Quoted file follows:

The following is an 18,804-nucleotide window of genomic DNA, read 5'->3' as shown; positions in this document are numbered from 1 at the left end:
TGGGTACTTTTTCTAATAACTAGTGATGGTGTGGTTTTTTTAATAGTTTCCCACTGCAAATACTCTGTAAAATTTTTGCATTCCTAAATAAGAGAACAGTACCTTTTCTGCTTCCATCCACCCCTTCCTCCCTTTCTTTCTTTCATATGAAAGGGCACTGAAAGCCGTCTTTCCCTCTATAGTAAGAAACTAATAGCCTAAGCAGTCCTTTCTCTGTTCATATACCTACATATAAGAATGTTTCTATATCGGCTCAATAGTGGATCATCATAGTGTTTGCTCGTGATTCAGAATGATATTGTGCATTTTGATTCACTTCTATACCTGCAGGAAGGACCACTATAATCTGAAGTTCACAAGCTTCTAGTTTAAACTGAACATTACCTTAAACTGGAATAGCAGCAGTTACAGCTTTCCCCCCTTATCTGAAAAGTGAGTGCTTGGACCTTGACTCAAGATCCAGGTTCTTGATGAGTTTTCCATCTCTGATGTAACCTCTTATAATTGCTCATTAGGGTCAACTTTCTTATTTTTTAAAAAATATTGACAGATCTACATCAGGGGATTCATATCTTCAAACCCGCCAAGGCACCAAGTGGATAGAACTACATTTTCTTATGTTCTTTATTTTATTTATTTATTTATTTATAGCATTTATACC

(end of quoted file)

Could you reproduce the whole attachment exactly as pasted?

The following is an 18,804-nucleotide window of genomic DNA, read 5'->3' as shown; positions in this document are numbered from 1 at the left end:
TGGGTACTTTTTCTAATAACTAGTGATGGTGTGGTTTTTTTAATAGTTTCCCACTGCAAATACTCTGTAAAATTTTTGCATTCCTAAATAAGAGAACAGTACCTTTTCTGCTTCCATCCACCCCTTCCTCCCTTTCTTTCTTTCATATGAAAGGGCACTGAAAGCCGTCTTTCCCTCTATAGTAAGAAACTAATAGCCTAAGCAGTCCTTTCTCTGTTCATATACCTACATATAAGAATGTTTCTATATCGGCTCAATAGTGGATCATCATAGTGTTTGCTCGTGATTCAGAATGATATTGTGCATTTTGATTCACTTCTATACCTGCAGGAAGGACCACTATAATCTGAAGTTCACAAGCTTCTAGTTTAAACTGAACATTACCTTAAACTGGAATAGCAGCAGTTACAGCTTTCCCCCCTTATCTGAAAAGTGAGTGCTTGGACCTTGACTCAAGATCCAGGTTCTTGATGAGTTTTCCATCTCTGATGTAACCTCTTATAATTGCTCATTAGGGTCAACTTTCTTATTTTTTAAAAAATATTGACAGATCTACATCAGGGGATTCATATCTTCAAACCCGCCAAGGCACCAAGTGGATAGAACTACATTTTCTTATGTTCTTTATTTTATTTATTTATTTATTTATAGCATTTATACC